The Biggest Turn-offs for Buyers

Twin Cities Buyers Know What They Don't Want

The one thing most sellers have in common is that they are unable to look at their property with a dispassionate and critical eye. The longer they have lived in their home, the more emotionally attached they become. Many simply cannot understand that the cracked tile in the foyer they have lived with for 10 years, should be of concern to a buyer. Or the magenta bedroom walls they adore would be another person’s decor nightmare.

After being a realtor in the Minneapolis-St. Paul metro for 16 years and closing on close to 1000 properties, I have shown my share of homes that made buyers run for the exit shouting, “next please”! I have been the listing agent challenged with marketing the lime green home with hot pink trim.  So over the years, I have probably not heard it all, but enough to tell you what makes a buyer look like he just sucked a lemon. Sellers can and should take matters into their own hands before they put their home up for sale to avoid having their home sit on the market for a long time and sell for less money. 

Big Ticket Replacement Items

A house with a roof that is at the end of its lifespan or siding that needs to be updated is a major red flag for buyers. The same holds true for old electrical systems with fuse boxes and ancient plumbing. If an Octopus furnace, the monster in the basement also known as a gravity furnace, with asbestos wrapping around the ducts lives in the basement that will generally have buyers looking for the door quickly. 

It would be in the seller’s best interest to address major issues such as these beforehand, but if the circumstances make that impossible, there can always be a credit back to the buyer at closing to take care of the replacements, although that solution may end up costing the seller more in the long run.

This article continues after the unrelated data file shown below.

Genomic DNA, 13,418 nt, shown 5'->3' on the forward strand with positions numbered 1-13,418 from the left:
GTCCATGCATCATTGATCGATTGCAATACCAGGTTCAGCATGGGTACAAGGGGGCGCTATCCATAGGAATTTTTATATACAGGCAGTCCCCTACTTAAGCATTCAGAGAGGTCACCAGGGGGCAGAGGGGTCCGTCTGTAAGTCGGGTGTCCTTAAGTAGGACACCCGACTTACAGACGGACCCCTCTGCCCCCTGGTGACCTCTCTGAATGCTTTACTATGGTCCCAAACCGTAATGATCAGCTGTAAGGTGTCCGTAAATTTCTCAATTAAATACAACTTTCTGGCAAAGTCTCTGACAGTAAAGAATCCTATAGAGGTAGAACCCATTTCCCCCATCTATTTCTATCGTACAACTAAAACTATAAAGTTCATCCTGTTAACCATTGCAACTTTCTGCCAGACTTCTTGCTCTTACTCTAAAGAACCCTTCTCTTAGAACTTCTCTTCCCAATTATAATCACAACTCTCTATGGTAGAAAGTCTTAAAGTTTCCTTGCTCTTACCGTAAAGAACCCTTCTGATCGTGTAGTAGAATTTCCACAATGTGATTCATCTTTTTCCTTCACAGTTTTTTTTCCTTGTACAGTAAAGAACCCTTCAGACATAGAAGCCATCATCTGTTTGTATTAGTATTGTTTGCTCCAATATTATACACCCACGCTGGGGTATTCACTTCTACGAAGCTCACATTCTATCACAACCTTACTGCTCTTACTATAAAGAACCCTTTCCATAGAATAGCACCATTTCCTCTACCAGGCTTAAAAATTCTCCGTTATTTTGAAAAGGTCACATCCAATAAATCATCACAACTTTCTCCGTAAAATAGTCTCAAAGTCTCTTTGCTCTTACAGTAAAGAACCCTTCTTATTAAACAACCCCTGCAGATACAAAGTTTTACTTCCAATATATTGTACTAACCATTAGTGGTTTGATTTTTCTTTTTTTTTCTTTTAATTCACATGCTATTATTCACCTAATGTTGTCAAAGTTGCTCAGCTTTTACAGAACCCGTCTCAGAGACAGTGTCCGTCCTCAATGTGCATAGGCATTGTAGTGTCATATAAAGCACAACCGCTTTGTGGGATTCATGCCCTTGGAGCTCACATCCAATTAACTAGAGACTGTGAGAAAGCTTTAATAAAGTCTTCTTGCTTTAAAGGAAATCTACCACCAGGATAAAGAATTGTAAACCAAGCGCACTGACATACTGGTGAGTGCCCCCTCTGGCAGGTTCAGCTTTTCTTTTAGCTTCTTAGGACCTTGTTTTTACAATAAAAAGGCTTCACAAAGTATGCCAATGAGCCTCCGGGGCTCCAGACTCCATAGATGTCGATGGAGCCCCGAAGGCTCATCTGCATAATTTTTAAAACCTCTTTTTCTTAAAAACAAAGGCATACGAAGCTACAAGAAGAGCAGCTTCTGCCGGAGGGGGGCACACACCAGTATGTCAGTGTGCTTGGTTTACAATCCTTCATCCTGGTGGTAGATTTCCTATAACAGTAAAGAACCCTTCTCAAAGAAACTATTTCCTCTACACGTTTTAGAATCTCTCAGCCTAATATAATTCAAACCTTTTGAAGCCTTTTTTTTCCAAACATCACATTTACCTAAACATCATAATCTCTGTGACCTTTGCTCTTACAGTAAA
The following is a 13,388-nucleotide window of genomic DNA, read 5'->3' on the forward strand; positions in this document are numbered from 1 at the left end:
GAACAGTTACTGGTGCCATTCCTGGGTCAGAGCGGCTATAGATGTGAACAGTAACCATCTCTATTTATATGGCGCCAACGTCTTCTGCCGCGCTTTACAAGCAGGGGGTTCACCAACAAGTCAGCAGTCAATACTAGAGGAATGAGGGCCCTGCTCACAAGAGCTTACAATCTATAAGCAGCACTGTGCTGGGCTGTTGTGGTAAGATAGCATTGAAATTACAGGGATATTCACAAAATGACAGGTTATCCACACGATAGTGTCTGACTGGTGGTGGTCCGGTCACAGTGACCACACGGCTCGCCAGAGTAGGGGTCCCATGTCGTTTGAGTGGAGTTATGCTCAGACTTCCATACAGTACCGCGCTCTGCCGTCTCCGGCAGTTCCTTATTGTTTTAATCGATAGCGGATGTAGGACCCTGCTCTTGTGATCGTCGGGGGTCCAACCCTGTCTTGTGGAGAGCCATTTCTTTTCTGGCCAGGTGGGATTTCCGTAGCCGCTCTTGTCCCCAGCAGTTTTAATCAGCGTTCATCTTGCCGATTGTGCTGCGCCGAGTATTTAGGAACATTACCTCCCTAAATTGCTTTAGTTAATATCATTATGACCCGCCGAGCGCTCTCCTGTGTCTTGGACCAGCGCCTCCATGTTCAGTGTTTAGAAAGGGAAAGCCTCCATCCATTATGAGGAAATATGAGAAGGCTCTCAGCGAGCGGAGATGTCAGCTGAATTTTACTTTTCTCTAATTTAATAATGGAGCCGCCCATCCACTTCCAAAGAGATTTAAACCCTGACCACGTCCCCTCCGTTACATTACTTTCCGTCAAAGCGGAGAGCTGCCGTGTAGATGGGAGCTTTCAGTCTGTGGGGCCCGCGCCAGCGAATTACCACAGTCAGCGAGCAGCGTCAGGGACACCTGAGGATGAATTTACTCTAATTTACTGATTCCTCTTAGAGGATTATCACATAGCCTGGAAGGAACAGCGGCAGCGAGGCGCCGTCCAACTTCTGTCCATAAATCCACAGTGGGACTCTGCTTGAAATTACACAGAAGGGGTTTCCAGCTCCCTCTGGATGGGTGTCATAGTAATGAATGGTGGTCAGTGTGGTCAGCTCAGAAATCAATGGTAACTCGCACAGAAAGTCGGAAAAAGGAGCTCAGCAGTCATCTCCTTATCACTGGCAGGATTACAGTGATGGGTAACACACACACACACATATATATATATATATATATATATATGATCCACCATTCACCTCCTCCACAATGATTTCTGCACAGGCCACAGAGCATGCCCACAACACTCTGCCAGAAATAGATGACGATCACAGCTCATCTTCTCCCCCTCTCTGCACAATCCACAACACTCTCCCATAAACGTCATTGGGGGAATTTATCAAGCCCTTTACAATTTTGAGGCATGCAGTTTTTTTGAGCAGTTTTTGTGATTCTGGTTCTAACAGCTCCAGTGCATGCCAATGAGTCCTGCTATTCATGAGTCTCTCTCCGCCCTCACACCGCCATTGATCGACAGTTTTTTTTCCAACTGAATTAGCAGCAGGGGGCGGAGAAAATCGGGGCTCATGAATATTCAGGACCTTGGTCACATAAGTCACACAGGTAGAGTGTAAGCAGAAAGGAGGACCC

Location Challenges

Here is that location, location real estate thing again. Homes that are near power lines, train tracks, airports, and highways can be deal breakers for many buyers. The same can be said for being situated in or close to busy retail and light industrial areas where there is potential for a great deal of truck traffic.  

Adjacent properties that have poorly kept, untidy exteriors, several cars in the driveway, or barking dogs confined in the yard will generally have buyers taking a pass. Anything near a home that suggests an issue with noisy or undesirable neighbors will generally not be favorably viewed.

There isn’t much a seller can do about anything involving location, they need to be aware it detracts from the general appeal and needs to be addressed by pricing.

Untidy, Dirty, or Cluttered – All a Big NO

This is the place when I talk to sellers about the infamous “3Ds” - declutter, depersonalize and deep clean.  The less personal stuff the better because we want the buyer to visualize herself living in the home and family photos and other memorabilia are detrimental to that goal. We want her to see it is big enough for all her furnishings and with enough storage space for all her shoes and purses and all his shirts and pants.  And last but not least, it shouldn’t just be ordinary clean, your home should sparkle and shine from the floors to the ceilings. If a potential buyer opens a closet and the contents fall on her head that probably means she is not going to make an offer on your home.